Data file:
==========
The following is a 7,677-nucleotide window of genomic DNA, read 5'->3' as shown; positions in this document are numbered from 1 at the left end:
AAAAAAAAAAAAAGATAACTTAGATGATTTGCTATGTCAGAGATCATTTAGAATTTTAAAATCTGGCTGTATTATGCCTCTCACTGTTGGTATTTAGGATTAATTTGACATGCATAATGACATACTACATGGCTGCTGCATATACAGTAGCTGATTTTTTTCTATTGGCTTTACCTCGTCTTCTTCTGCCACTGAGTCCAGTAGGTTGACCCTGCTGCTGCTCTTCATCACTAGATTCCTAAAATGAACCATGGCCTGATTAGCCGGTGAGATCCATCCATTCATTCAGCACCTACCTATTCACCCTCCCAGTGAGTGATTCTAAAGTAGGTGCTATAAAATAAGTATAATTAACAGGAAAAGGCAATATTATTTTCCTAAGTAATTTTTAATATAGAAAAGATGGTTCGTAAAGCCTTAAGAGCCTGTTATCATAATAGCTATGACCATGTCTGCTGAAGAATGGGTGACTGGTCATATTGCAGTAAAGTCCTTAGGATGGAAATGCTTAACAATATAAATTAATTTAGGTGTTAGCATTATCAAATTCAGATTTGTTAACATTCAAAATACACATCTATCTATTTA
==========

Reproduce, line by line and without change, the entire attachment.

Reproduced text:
The following is a 7,677-nucleotide window of genomic DNA, read 5'->3' as shown; positions in this document are numbered from 1 at the left end:
AAAAAAAAAAAAAGATAACTTAGATGATTTGCTATGTCAGAGATCATTTAGAATTTTAAAATCTGGCTGTATTATGCCTCTCACTGTTGGTATTTAGGATTAATTTGACATGCATAATGACATACTACATGGCTGCTGCATATACAGTAGCTGATTTTTTTCTATTGGCTTTACCTCGTCTTCTTCTGCCACTGAGTCCAGTAGGTTGACCCTGCTGCTGCTCTTCATCACTAGATTCCTAAAATGAACCATGGCCTGATTAGCCGGTGAGATCCATCCATTCATTCAGCACCTACCTATTCACCCTCCCAGTGAGTGATTCTAAAGTAGGTGCTATAAAATAAGTATAATTAACAGGAAAAGGCAATATTATTTTCCTAAGTAATTTTTAATATAGAAAAGATGGTTCGTAAAGCCTTAAGAGCCTGTTATCATAATAGCTATGACCATGTCTGCTGAAGAATGGGTGACTGGTCATATTGCAGTAAAGTCCTTAGGATGGAAATGCTTAACAATATAAATTAATTTAGGTGTTAGCATTATCAAATTCAGATTTGTTAACATTCAAAATACACATCTATCTATTTA